Meet Beverly Kills: Subversive, Satirical NFT Innovator.

Meet Beverly Kills: Subversive, Satirical NFT Innovator.

“When it comes to offending people, I don’t give a shit. The art is the art. If you don’t like it it’s not for you.” -Beverly Kills

Behind the bright pink pieces and the startling, yet relatable, imagery of Beverly Kills’ work, stands a figure in the shadows: It’s the artist himself. Beverly Kills (BK) rarely does interviews and has made no public appearances. Instead, his art does the talking–it’s made to cut to the bone. Deceptively simple images combine into society-shattering stills. Their kinetic concussion upon the brain has the force of a uranium-depleted shell; it’s ironic given his penchant for crayola-caliber casings.

 Take, for instance, “Balloon.” A string, a child, a ‘like’ and four colors… that’s it, that's the list of every component within one of Beverly Kills’ most iconic pieces. And the message couldn’t be more clear: social media is hurting our children. 

Regarding this piece, in a rare interview, Beverly recently said, “the feedback [on “Balloon”] was substantial to say the least. Everyone related to it. A lot of parents out there support Beverly Kills… it really drove home this sense of fear, realism and awakening for parents, and for myself. As an uncle to nephews and nieces who’ve all got phones nowadays and who depend too much on that dopamine hit of an Instagram like or follow, we’ve got a huge responsibility to reign it in a bit and take control of these devices, and our children. When I made that piece a lot of people did relate to it and it was one of those landmarks of my career.”

Regarding Kills’ career, the world would never have seen his work without tragedy and family. From a young age, about six, Beverly Kills was surrounded by Banksys–his older brother had collected several of Banksy’s pieces. These artworks fascinated baby BK and his brother took note. He bought Beverly an array of stencils, paints and spray cans. Fast forward many years, Beverly wasn’t making art at all. He was living a normal life with a normal job. Then a sudden illness put him in the hospital. The chronic condition meant that Beverly could no longer do his job; it also left Beverly spending endless hours laid up in a hospital bed.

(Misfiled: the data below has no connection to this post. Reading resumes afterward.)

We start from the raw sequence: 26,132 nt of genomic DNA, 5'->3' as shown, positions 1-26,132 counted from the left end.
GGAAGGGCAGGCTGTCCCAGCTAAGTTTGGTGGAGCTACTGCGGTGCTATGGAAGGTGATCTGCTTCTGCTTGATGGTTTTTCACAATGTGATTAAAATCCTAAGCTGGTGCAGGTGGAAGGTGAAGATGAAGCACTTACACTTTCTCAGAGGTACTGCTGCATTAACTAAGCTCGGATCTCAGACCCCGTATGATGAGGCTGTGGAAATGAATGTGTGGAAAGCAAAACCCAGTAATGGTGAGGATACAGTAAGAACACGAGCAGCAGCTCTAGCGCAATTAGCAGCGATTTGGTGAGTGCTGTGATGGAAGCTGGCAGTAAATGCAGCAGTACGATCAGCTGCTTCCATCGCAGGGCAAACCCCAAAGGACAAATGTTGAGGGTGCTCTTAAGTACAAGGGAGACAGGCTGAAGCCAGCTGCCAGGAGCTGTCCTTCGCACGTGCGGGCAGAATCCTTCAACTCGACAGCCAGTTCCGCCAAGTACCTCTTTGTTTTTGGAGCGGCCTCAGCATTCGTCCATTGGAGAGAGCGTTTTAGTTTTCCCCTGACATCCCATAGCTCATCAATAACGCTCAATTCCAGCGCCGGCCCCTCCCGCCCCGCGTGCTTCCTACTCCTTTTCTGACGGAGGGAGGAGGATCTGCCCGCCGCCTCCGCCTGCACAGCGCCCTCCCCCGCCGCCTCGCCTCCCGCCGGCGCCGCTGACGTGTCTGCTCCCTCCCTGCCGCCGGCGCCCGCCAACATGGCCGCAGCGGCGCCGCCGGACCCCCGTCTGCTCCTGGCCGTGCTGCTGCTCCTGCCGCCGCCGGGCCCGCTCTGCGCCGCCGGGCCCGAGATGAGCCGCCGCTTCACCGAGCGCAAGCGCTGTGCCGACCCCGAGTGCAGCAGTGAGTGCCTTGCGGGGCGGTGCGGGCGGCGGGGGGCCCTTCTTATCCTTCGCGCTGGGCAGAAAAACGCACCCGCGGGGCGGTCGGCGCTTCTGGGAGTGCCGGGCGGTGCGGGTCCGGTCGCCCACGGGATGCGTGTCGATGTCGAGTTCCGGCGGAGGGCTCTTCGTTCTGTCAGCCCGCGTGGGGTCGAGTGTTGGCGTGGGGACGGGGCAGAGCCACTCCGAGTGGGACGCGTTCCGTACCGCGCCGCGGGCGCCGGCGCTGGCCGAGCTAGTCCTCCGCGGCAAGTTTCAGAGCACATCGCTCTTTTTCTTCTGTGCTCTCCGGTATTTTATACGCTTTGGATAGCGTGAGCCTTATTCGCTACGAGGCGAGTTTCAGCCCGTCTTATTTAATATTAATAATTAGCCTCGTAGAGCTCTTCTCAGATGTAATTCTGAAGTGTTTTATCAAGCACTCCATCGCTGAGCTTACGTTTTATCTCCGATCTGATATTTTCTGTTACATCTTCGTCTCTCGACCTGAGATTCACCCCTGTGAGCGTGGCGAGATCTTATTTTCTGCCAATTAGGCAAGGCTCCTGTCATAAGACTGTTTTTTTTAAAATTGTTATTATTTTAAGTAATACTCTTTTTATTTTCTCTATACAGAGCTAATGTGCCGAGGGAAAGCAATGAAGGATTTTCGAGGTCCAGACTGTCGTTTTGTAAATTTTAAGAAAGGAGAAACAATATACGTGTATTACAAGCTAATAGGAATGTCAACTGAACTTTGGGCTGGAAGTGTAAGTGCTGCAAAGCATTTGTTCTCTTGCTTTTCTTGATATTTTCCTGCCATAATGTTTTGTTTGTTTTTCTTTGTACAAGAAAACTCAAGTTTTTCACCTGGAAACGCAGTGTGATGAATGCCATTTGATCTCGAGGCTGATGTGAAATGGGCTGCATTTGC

While this scenario is horrific, it was also the birth of Beverly Kills the artist. Laying about was not an option, “When you’re sitting in a hospital bed with not much opportunity, you got to go back to your roots, and that’s what I did.” At Beverly’s request, his big brother came through with an iPad and Beverly started creating. 

His iconic name and use of pink comes from one of his earliest works. It had the working title, “Beverly Kills.” The pink comes from the exterior of the famous Beverly Hills Hotel. Upon finishing the art, Beverly's brother was instantly taken with the Hotel's hue. “You’re gonna wanna keep that color” was his advice. “It makes your art stick out. If I’m driving past a gallery, from the side of my eye I’m going to see that pink and look twice to make sure it’s a Beverly Kills.” This was sage advice! Beverly credits his brother with helping him stand out as “scrolling though your feed is the web3 equivalent of passing by a gallery." 

With success comes criticism and haters. Beverly Kills has seen his fair share. Whilst trying to spotlight societal ills for the good of all, people make personal attacks. Or as BK says, “You’re always gonna get some criticism of yourself, which is ironic.” There’s the hate that 'he is too much like Banksy.' There’s the monochromatic complaints about 'too much pink.' Ironically, using pink is not a sales hack in the eyes of BK, it can be a hindrance, “It challenges me as an artist. It really test my skills as an individual and it really tests my patience too.” Or to put it another way, using simple tools to make relevant, recognizable social commentary is not only the height of a minimalist approach, it is one of the greatest challenges across all forms of art. Beverly Kills’ work has as much in common with John Lennon’s songwriting as it does with Banksy’s subversive street art. 

We at Redlion look forward to seeing what comes next from Beverly Kills. In the meantime, we are thrilled that he is one of our Artdrop artists! “Nuclear Peace” is a limited mint ending on April 24th, 2023.

Check out free NFT ArtDrop by Beverly Kills here

Writer and Redlion's editor-in-chief. Musician, 🥁 streamed over 100,000,000 times playing for Caught A Ghost, Magic Bronson and more. 2017 Experian hack victim... made the benefits of web3 easy to understand. Listening is his superpower.

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